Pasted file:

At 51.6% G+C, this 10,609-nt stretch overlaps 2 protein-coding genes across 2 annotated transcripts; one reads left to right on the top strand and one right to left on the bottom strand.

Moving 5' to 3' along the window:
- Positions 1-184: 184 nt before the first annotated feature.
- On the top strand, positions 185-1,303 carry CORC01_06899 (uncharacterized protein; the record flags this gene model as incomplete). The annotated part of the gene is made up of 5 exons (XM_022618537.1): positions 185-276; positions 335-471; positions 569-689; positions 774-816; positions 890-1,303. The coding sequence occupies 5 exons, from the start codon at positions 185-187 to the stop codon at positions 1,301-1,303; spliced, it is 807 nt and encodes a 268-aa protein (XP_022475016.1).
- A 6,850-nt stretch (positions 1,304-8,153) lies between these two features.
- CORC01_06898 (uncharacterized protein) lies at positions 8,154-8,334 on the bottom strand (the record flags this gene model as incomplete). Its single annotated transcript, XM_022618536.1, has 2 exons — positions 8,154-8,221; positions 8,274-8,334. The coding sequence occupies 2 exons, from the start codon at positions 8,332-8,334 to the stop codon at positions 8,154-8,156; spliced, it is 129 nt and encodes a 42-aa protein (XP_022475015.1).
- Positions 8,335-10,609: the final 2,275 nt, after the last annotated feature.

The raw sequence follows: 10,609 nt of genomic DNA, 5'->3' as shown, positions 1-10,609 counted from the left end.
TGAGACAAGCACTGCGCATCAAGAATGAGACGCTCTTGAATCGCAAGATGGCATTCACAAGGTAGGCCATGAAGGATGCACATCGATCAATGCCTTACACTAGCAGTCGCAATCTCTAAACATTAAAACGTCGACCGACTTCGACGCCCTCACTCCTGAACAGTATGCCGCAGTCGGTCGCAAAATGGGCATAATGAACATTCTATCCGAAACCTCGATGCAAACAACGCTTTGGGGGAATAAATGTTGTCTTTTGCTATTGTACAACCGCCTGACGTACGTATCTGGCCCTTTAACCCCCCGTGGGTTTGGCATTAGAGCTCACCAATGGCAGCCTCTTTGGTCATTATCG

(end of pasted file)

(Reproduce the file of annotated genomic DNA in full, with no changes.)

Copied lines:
At 51.6% G+C, this 10,609-nt stretch overlaps 2 protein-coding genes across 2 annotated transcripts; one reads left to right on the top strand and one right to left on the bottom strand.

Moving 5' to 3' along the window:
- Positions 1-184: 184 nt before the first annotated feature.
- On the top strand, positions 185-1,303 carry CORC01_06899 (uncharacterized protein; the record flags this gene model as incomplete). The annotated part of the gene is made up of 5 exons (XM_022618537.1): positions 185-276; positions 335-471; positions 569-689; positions 774-816; positions 890-1,303. The coding sequence occupies 5 exons, from the start codon at positions 185-187 to the stop codon at positions 1,301-1,303; spliced, it is 807 nt and encodes a 268-aa protein (XP_022475016.1).
- A 6,850-nt stretch (positions 1,304-8,153) lies between these two features.
- CORC01_06898 (uncharacterized protein) lies at positions 8,154-8,334 on the bottom strand (the record flags this gene model as incomplete). Its single annotated transcript, XM_022618536.1, has 2 exons — positions 8,154-8,221; positions 8,274-8,334. The coding sequence occupies 2 exons, from the start codon at positions 8,332-8,334 to the stop codon at positions 8,154-8,156; spliced, it is 129 nt and encodes a 42-aa protein (XP_022475015.1).
- Positions 8,335-10,609: the final 2,275 nt, after the last annotated feature.

The raw sequence follows: 10,609 nt of genomic DNA, 5'->3' as shown, positions 1-10,609 counted from the left end.
TGAGACAAGCACTGCGCATCAAGAATGAGACGCTCTTGAATCGCAAGATGGCATTCACAAGGTAGGCCATGAAGGATGCACATCGATCAATGCCTTACACTAGCAGTCGCAATCTCTAAACATTAAAACGTCGACCGACTTCGACGCCCTCACTCCTGAACAGTATGCCGCAGTCGGTCGCAAAATGGGCATAATGAACATTCTATCCGAAACCTCGATGCAAACAACGCTTTGGGGGAATAAATGTTGTCTTTTGCTATTGTACAACCGCCTGACGTACGTATCTGGCCCTTTAACCCCCCGTGGGTTTGGCATTAGAGCTCACCAATGGCAGCCTCTTTGGTCATTATCG